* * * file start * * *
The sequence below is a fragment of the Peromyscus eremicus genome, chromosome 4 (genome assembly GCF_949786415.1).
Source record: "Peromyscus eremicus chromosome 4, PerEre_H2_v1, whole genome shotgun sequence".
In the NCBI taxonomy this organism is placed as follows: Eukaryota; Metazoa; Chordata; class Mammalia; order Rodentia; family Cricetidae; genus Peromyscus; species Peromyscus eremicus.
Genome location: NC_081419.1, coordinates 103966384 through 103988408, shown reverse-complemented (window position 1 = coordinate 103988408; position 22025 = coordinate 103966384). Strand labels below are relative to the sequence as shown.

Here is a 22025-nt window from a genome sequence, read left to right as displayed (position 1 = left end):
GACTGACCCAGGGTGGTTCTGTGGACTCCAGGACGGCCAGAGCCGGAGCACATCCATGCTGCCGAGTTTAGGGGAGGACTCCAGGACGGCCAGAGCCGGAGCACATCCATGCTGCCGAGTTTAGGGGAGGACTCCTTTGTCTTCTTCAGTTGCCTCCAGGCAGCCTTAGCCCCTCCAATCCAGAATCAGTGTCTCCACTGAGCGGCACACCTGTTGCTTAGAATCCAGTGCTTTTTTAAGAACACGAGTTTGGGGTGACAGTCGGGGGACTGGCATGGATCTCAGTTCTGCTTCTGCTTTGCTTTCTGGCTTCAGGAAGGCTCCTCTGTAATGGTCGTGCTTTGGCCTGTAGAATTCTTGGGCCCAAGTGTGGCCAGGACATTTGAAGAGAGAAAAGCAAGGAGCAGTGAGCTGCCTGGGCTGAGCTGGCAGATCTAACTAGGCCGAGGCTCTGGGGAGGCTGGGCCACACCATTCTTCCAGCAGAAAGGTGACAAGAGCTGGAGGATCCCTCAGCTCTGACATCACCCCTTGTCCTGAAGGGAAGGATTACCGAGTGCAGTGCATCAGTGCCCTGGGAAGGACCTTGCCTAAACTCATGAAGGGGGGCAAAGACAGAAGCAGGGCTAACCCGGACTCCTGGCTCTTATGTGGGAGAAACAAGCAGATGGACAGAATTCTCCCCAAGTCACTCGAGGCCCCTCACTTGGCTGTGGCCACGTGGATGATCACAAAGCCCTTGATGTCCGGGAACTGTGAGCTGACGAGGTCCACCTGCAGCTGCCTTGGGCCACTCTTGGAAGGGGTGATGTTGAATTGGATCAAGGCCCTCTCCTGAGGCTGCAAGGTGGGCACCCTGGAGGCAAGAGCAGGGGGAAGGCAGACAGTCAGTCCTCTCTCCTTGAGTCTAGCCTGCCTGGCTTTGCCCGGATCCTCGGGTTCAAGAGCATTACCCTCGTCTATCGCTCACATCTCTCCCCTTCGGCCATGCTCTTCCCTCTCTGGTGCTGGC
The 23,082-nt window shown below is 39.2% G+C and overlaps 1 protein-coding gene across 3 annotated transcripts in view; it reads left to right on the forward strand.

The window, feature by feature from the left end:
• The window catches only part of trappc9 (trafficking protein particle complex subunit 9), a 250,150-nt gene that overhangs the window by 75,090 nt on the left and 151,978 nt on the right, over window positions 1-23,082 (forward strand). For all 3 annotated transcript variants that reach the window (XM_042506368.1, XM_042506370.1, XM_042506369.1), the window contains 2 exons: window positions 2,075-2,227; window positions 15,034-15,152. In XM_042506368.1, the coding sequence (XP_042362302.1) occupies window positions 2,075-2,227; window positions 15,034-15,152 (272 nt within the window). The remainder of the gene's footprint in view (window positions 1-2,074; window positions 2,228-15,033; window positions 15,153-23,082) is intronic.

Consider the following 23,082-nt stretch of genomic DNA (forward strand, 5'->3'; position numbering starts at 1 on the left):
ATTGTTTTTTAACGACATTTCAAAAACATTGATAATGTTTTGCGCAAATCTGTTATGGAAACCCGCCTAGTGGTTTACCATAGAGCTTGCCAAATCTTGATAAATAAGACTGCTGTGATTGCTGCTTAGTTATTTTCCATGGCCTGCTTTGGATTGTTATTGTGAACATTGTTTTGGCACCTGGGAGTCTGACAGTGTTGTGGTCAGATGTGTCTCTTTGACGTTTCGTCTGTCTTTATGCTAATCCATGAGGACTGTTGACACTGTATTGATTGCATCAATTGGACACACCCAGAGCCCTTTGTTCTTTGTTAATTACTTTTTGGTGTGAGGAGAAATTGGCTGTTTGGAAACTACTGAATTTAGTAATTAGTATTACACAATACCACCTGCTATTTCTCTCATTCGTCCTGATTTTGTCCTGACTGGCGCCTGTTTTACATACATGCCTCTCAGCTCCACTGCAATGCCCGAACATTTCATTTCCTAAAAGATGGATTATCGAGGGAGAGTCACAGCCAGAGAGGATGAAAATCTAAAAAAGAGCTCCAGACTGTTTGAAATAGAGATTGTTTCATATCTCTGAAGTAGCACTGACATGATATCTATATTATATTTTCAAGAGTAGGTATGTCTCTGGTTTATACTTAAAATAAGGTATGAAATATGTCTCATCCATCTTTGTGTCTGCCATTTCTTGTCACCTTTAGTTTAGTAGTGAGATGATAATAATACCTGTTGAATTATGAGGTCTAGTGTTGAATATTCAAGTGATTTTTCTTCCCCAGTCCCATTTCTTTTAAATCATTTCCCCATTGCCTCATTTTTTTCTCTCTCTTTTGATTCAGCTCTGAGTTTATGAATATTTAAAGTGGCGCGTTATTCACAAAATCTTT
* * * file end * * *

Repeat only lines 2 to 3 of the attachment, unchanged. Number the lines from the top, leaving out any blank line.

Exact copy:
Source record: "Peromyscus eremicus chromosome 4, PerEre_H2_v1, whole genome shotgun sequence".
In the NCBI taxonomy this organism is placed as follows: Eukaryota; Metazoa; Chordata; class Mammalia; order Rodentia; family Cricetidae; genus Peromyscus; species Peromyscus eremicus.